The “Who” and “How” of MTSS in Secondary Schools

By Mark R. Shinn, Ph.D., MTSS/RTI Expert, Author*

It is no surprise to secondary educators that implementation of Multi-Tier Systems of Supports (MTSS), still known in some places as Response to Intervention (RTI), lags behind their elementary counterparts. I would attribute this lag to the lack of a clearly articulated model of Who we serve in secondary MTSS, especially at the high school level. It is difficult to determine How you serve students until you determine Who you serve.

In my recent webinar, I argued that the Who we serve is directed to those middle and high school students with severe basic skills discrepancies, and those students who lack Minimum Basic Skills Proficiency (MBSP). Once we clearly establish the Who, we can then focus our attention on How we serve them: by providing the most powerful, direct and explicit instruction using research-based basic skills intervention(s).

To flesh out our secondary MTSS implementation, we would begin with identifying a scientifically sound, time and cost efficient basic skills test to identify those students with MBSP discrepancies (i.e., screening) and to enable us to monitor their progress toward reducing these achievement gaps. Because motivation is one of the five areas of adolescent literacy (Marchand-Martella, Martella, Modderman, Petersen, & Pan, 2013), I also would prefer a test that is authentic, one that requires the tester to observe students’ actual reading to discern if they are giving any effort. Therefore, my secondary screening and progress monitoring test is a short sample of oral reading, Reading Curriculum-Based Measurement (R-CBM) with a long history of research and practice (Jenkins & Fuchs, 2012).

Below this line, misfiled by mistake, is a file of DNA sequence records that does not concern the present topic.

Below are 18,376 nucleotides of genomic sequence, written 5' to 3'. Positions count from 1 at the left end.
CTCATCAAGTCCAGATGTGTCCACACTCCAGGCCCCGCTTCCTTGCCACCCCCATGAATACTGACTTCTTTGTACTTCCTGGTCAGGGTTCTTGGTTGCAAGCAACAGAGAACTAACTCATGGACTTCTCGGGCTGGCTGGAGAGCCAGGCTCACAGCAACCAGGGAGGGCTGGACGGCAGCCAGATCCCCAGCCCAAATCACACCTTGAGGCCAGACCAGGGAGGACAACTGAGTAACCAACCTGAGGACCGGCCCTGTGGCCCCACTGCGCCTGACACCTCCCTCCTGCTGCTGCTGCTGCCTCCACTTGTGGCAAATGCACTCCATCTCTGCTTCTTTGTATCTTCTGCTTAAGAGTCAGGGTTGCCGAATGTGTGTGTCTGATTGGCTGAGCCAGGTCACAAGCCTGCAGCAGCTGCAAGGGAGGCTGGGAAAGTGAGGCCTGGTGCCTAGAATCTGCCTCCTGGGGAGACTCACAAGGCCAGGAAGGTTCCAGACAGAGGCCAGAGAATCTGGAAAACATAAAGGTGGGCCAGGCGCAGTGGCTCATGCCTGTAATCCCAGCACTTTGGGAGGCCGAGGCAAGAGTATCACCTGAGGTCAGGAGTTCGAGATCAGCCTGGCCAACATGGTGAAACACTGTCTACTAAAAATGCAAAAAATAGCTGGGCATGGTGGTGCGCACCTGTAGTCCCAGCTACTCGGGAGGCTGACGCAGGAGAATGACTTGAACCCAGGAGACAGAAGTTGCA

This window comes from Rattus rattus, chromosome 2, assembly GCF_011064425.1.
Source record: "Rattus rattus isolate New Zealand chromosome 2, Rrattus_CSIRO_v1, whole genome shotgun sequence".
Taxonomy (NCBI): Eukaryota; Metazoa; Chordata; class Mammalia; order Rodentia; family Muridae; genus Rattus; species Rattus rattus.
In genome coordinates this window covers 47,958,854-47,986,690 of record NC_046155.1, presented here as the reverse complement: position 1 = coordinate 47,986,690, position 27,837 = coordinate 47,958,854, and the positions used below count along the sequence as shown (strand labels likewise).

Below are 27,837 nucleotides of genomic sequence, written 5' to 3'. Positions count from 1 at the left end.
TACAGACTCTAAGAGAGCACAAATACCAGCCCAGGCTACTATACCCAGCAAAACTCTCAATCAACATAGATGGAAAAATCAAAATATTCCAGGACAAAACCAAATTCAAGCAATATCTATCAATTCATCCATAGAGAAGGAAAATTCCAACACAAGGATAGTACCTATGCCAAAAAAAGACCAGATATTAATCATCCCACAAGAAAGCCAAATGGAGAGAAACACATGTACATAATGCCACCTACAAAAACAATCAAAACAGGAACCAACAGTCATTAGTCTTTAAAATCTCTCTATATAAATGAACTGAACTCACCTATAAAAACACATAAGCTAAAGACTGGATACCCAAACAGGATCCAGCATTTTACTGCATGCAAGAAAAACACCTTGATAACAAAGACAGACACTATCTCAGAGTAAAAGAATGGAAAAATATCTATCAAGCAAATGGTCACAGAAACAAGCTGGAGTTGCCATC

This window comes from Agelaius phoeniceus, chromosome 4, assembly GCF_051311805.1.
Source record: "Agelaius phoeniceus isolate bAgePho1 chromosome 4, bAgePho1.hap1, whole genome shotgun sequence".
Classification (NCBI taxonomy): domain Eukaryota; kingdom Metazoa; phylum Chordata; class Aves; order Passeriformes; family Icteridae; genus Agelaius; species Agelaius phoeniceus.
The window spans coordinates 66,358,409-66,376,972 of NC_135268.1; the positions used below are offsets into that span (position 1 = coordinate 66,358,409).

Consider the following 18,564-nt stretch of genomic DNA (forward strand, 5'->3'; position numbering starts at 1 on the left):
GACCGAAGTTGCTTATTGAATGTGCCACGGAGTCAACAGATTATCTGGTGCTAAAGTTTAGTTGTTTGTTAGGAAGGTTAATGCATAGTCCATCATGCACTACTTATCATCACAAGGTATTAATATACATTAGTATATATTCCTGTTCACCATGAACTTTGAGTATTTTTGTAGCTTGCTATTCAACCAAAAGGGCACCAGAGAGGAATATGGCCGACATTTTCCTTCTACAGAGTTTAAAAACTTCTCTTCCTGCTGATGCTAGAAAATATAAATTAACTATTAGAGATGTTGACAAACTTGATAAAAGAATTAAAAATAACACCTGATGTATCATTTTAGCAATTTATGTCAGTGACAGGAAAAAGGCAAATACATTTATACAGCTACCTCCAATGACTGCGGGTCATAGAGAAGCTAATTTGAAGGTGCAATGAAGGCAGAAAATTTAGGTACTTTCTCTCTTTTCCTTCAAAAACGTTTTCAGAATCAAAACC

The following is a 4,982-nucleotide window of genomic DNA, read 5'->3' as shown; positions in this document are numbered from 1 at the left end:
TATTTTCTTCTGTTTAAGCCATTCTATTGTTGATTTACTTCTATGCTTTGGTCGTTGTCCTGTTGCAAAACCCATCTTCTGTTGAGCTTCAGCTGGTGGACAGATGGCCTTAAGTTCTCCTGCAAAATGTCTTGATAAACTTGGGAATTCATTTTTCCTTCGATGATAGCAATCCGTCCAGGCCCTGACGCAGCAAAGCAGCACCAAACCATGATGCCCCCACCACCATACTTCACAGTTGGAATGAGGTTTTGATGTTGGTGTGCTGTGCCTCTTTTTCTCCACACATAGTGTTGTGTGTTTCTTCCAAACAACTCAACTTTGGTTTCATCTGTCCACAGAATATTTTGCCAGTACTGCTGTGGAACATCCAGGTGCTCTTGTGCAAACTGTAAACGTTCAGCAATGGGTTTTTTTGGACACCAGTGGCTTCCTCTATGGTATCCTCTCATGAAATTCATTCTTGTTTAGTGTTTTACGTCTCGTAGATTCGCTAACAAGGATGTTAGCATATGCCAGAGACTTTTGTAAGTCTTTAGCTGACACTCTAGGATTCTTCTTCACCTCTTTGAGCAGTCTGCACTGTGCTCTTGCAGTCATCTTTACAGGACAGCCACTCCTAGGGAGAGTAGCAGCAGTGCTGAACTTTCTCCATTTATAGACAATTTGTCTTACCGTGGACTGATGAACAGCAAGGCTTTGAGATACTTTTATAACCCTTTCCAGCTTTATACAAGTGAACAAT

Unlike elementary MTSS where all students are routinely tested multiple times per year in Benchmark Assessment (Shinn, 2010) for progress monitoring, screening at the secondary level occurs less frequently. By high school, we shift to a case x case screening approach. Using R-CBM, I can screen a student for MBSP in reading in less than 10 minutes. I can monitor progress frequently toward reducing the MBSP discrepancy in less than 2 minutes per week. Another advantage to the R-CBM test is that it is a more holistic approach, which becomes useful for students with multiple problem areas.

However, one of the big barriers to using R-CBM at the secondary level is a misunderstanding of what R-CBM measures. Too many people label the test a “fluency” test. As the research knowledge expanded, however, it was clear that this oral reading test measures general reading ability.

It is true that R-CBM scores are less predictive of comprehension as students get older. That’s because reading is necessary, but not sufficient for comprehension, especially as one encounters more complex/informational text. I have graduate students who struggle with some of their content reading — not because of their general reading skills — but because they don’t understand much of what they are reading! And that’s due to the factors that impact comprehension (e.g., language skills, vocabulary and idioms, knowledge, school psychology practice, life experience, and meta-cognitive skills like motivation and engagement.)

It is clear that a simple R-CBM screening of an individual student can enable a professional to discern if there is a severe basic skill reading deficit that requires treatment or intervention, or if the student is a low-performing reader who needs support in content areas courses. It is equally clear that I can monitor the impact of intervention in a simple and seamless way.

Now that you understand the Who of secondary MTSS, check out my webinar on the How, which details the ways MTSS can support secondary ELA and math achievement: